Another preferred elastomer is "VITON," a vinylidene fluoride hexafluoropropylene tetrafluoroethylene copolymer sold by E.I. duPont de Nemours and Company of Wilmington, Del. Elastomers of the same type, produced by the Minnesota Mining and Manufacturing Company, are sold under the trade name of "FLUOREL."

The elastomeric material may be an ethylene-propylene elastomer, also known as "EPR rubber." These materials are available as copolymers and terpolymers.

Alternatively, the elastomeric material may be a polybutadiene elastomer, a polysulfide elastomer (also known as "Thiokol"), a urethane elastomer, a chlorosulfonated polyethylene elastomer (commonly known as "Hypalon"), a epichlorohydrielastomer, a fluorocarboelastomer, a phosphonitrile elastomer, a chlorinated polyethylene elastomer, a silicone elastomer, a fluorosilicone elastomer, and the like.

One of the annular, elastomeric sealing means, O-ring 78, abuts against step 41. This sealing means 78 is not contiguous with the other sealing means disposed within bore 42, sealing means 82; the two O-rings are separated from each other by washer 80.

Contiguous with annular, elastomeric sealing means 78 is a means for separating sealing means 78 from annular, elastomeric sealing means 82. Any conventional means may be used for separating the two annular, elastomeric sealing means may be used; one such preferred means is by use of a washer.

As is well known to those skilled in the art, a washer is a small perforated disk, as of metal, rubber, leather, or plastic.

Any of the washers well known to those skilled in the art may be used in the claimed assembly. Thus, e.g., one may use flat washers which may consist of rubber or metal. These and other washers are described in Robert O. Parmley's "Mechanical Components Handbook" (McGraw-Hill Book Company, New York, 1985), the disclosure of which is hereby incorporated by reference into this specification.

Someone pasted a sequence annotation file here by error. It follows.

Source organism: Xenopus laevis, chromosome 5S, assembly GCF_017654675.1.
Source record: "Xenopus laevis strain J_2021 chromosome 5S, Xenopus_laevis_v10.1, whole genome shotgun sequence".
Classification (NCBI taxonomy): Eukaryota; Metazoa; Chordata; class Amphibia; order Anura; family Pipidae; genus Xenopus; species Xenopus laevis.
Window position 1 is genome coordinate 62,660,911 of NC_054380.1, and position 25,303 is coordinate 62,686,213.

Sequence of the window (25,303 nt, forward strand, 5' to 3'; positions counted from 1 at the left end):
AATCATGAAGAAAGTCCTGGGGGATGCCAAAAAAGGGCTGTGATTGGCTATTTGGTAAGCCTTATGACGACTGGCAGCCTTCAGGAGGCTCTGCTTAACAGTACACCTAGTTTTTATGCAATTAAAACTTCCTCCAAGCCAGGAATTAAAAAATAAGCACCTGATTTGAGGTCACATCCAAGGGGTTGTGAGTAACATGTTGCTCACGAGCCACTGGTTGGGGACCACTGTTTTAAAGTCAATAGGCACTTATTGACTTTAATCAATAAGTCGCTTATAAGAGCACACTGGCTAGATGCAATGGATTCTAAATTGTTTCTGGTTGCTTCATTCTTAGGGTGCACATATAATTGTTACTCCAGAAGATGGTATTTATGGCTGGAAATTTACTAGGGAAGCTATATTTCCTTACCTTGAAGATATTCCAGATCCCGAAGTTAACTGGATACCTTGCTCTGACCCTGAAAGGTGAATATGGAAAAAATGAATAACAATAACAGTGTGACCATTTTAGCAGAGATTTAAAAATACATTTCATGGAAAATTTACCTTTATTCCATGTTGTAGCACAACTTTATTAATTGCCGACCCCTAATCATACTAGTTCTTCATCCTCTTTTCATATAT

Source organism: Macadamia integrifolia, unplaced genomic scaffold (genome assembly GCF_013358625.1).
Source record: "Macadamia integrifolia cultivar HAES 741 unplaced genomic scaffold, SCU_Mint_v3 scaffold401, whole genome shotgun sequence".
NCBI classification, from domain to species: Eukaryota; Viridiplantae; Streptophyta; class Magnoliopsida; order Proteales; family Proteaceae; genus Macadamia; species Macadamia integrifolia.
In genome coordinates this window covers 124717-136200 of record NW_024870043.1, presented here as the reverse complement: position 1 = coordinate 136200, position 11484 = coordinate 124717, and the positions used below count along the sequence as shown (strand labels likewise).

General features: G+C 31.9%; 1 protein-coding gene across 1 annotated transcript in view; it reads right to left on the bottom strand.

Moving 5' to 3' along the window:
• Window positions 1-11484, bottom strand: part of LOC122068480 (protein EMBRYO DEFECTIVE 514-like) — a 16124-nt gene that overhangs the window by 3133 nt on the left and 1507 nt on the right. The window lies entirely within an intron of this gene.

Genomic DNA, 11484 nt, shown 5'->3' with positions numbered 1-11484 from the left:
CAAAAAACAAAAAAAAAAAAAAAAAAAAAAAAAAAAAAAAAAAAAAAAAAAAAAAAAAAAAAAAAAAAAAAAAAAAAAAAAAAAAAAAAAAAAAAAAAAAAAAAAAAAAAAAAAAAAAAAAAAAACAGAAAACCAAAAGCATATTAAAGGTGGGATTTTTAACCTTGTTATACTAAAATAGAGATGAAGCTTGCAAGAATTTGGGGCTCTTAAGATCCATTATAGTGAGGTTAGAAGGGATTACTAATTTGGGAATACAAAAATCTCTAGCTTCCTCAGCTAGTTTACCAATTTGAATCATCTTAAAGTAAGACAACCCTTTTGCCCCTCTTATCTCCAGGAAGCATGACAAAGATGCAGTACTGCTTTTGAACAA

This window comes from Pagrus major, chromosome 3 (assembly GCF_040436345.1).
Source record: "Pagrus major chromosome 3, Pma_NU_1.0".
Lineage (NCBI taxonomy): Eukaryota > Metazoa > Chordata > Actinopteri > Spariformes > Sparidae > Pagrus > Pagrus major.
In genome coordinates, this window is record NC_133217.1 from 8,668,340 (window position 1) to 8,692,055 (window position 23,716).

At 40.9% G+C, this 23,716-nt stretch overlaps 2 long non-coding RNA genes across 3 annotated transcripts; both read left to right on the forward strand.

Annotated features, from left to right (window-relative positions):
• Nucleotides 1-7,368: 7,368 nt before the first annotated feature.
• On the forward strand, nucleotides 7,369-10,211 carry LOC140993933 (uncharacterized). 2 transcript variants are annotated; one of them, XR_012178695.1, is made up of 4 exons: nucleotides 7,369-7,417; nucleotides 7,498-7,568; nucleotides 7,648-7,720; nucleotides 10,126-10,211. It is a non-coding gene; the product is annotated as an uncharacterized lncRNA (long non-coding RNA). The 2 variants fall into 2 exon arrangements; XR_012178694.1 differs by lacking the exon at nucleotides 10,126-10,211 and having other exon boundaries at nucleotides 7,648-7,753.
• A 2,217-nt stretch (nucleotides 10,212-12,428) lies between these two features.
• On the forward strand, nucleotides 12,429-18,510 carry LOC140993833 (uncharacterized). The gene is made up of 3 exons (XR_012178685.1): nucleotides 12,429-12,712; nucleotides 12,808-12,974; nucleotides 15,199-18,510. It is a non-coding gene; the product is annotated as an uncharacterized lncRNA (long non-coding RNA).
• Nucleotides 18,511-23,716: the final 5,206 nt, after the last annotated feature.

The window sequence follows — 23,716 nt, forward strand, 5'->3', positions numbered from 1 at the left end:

The washers used in applicants claimed device preferably consist of a material selected from the group consisting of plastic and brass.

In the preferred embodiment illustrated in FIG. 5, wherein at least four substantially concentric sealing means are disposed between connector body 12 and tube support 66, each of the sealing means is preferably contiguous with at least one other sealing means, but neither O-ring sealing means 78 or 82 is contiguous with another O-ring sealing means.

In the preferred embodiment illustrated in FIG. 5, the annular sealing rings 78 and 82 and the washers 80 and 84 are each concentric and are each disposed within a stepped bore (bore 42) which is intermediate in size between the smallest stepped bore (bore 38) and the largest stepped bore (bore 44).

FIGS. 5A and 5B illustrate another preferred embodiment of the invention which, in many respects, is similar to the embodiment described in FIG. 5. Thus, referring to FIG. 5, each of the embodiments of FIGS. 5, 5A, and 5B are comprised of a connector body 12 defining stepped bores 38, 40, 42, and 44, to O-rings (such as O-rings 78 and 82), two washers (such as washers 80 and 84), a sleeve (such as sleeve 30) adapted to fit within the largest of the stepped bores within connector body 12 (such as stepped bore 44), and a tube support 66.

Although the embodiments of FIGS. 5A and 5B also have two washers 80 and 85, these washers are not the same size. Referring to FIGS. 5A and 5B, washer 85 (which is disposed within bore 44) is larger than washer 80 (which is disposed within bore 42). Washer 85 is preferably contiguous with both O-ring 82 and the sleeve, and it nests against the step separating bores 44 and 42. A protruding lip 33 of the sleeve extends preferably extends against and is contiguous with washer 85, thereby maintaining it in contact with the step separating bores 44 and 42.